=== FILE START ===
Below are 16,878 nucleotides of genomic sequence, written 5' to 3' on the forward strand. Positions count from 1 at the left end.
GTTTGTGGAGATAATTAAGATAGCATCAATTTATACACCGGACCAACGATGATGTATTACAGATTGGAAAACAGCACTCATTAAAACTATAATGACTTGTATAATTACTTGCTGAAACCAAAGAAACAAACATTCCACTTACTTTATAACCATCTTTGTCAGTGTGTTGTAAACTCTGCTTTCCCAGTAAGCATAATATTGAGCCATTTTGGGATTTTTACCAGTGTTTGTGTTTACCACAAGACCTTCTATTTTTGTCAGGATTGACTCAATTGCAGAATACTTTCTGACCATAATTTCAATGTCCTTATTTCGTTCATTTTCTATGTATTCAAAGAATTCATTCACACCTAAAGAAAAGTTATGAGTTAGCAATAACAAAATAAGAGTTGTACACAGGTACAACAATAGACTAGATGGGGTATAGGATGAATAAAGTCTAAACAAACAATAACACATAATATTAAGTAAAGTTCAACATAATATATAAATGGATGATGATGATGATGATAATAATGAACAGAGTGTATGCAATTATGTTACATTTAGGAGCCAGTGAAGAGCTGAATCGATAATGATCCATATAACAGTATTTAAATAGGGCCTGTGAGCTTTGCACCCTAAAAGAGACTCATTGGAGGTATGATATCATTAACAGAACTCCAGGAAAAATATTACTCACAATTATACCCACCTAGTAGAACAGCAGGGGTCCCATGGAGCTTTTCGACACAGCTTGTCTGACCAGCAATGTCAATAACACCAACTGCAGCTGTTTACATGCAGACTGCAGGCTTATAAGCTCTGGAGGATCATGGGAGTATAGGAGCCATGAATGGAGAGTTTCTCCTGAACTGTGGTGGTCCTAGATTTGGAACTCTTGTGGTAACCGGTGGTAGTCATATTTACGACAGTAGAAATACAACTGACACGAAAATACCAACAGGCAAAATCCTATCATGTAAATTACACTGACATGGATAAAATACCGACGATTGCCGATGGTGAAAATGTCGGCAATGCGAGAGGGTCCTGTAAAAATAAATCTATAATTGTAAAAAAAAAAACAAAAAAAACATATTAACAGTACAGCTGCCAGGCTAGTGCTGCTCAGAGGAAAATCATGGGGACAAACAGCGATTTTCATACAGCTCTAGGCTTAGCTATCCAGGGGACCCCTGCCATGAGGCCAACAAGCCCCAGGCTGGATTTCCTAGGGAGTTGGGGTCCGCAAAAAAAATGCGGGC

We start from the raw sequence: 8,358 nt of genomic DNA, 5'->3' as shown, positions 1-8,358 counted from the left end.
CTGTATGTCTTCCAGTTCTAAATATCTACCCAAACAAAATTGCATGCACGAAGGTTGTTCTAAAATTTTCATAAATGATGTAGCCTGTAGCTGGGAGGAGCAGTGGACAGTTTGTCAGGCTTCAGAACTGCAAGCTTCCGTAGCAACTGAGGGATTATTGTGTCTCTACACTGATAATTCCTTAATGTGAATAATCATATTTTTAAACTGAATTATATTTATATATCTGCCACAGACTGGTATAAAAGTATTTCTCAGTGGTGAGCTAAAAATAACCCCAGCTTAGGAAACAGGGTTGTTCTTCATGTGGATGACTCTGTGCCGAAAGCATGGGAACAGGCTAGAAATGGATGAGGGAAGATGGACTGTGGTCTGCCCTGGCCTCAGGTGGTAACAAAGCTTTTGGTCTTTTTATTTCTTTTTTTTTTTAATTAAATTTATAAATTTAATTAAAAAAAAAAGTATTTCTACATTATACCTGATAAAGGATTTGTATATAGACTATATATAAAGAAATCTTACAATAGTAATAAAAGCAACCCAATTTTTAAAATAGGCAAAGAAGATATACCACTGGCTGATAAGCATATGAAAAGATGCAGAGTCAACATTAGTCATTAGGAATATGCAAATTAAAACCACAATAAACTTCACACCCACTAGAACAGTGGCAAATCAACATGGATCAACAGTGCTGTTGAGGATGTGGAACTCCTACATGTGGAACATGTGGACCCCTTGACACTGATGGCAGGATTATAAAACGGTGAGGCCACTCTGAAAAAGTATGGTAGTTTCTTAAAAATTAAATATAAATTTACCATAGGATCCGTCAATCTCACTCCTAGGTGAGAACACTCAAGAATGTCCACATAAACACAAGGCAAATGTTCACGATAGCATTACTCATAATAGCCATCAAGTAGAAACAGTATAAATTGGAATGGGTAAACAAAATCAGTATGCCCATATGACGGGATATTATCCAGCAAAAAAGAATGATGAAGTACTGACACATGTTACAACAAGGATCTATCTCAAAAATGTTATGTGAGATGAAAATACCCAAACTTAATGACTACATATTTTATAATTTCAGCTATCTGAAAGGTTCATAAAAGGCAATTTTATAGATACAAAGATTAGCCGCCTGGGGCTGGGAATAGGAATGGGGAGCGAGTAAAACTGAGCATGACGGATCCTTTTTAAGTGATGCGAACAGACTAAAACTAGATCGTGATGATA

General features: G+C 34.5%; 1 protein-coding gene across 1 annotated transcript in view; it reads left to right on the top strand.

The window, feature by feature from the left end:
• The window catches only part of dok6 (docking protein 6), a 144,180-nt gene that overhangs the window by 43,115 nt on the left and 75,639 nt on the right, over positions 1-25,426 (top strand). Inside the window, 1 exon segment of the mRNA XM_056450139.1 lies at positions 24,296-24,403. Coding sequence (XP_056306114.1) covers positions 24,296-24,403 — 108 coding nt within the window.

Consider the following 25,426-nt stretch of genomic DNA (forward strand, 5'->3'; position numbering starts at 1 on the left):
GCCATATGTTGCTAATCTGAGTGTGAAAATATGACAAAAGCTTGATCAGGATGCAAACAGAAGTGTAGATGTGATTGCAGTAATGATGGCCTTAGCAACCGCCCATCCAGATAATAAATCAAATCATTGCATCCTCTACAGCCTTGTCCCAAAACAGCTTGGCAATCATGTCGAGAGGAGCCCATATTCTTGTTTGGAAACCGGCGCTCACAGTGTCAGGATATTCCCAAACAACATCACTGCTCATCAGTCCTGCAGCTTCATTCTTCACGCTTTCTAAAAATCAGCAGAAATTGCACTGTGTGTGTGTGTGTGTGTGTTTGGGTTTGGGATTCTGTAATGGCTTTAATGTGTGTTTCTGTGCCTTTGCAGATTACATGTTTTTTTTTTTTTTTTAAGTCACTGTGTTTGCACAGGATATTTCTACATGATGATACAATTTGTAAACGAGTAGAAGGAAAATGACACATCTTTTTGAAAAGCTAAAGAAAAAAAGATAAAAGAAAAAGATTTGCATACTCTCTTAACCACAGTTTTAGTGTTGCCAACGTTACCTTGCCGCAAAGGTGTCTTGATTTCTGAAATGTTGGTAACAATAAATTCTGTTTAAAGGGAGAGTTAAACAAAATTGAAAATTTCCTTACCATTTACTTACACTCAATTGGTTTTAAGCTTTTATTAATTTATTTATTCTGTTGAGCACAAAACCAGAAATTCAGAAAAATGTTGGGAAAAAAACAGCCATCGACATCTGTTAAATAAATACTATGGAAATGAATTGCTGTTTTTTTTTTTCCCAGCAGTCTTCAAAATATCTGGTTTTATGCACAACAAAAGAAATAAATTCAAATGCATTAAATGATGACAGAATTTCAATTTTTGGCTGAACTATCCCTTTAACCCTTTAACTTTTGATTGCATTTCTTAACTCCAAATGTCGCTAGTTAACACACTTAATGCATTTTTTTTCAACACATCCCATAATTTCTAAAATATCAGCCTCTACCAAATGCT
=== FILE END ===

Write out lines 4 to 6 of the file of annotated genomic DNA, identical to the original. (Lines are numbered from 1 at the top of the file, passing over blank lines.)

CTGTATGTCTTCCAGTTCTAAATATCTACCCAAACAAAATTGCATGCACGAAGGTTGTTCTAAAATTTTCATAAATGATGTAGCCTGTAGCTGGGAGGAGCAGTGGACAGTTTGTCAGGCTTCAGAACTGCAAGCTTCCGTAGCAACTGAGGGATTATTGTGTCTCTACACTGATAATTCCTTAATGTGAATAATCATATTTTTAAACTGAATTATATTTATATATCTGCCACAGACTGGTATAAAAGTATTTCTCAGTGGTGAGCTAAAAATAACCCCAGCTTAGGAAACAGGGTTGTTCTTCATGTGGATGACTCTGTGCCGAAAGCATGGGAACAGGCTAGAAATGGATGAGGGAAGATGGACTGTGGTCTGCCCTGGCCTCAGGTGGTAACAAAGCTTTTGGTCTTTTTATTTCTTTTTTTTTTTAATTAAATTTATAAATTTAATTAAAAAAAAAAGTATTTCTACATTATACCTGATAAAGGATTTGTATATAGACTATATATAAAGAAATCTTACAATAGTAATAAAAGCAACCCAATTTTTAAAATAGGCAAAGAAGATATACCACTGGCTGATAAGCATATGAAAAGATGCAGAGTCAACATTAGTCATTAGGAATATGCAAATTAAAACCACAATAAACTTCACACCCACTAGAACAGTGGCAAATCAACATGGATCAACAGTGCTGTTGAGGATGTGGAACTCCTACATGTGGAACATGTGGACCCCTTGACACTGATGGCAGGATTATAAAACGGTGAGGCCACTCTGAAAAAGTATGGTAGTTTCTTAAAAATTAAATATAAATTTACCATAGGATCCGTCAATCTCACTCCTAGGTGAGAACACTCAAGAATGTCCACATAAACACAAGGCAAATGTTCACGATAGCATTACTCATAATAGCCATCAAGTAGAAACAGTATAAATTGGAATGGGTAAACAAAATCAGTATGCCCATATGACGGGATATTATCCAGCAAAAAAGAATGATGAAGTACTGACACATGTTACAACAAGGATCTATCTCAAAAATGTTATGTGAGATGAAAATACCCAAACTTAATGACTACATATTTTATAATTTCAGCTATCTGAAAGGTTCATAAAAGGCAATTTTATAGATACAAAGATTAGCCGCCTGGGGCTGGGAATAGGAATGGGGAGCGAGTAAAACTGAGCATGACGGATCCTTTTTAAGTGATGCGAACAGACTAAAACTAGATCGTGATGATA

General features: G+C 34.5%; 1 protein-coding gene across 1 annotated transcript in view; it reads left to right on the top strand.

The window, feature by feature from the left end: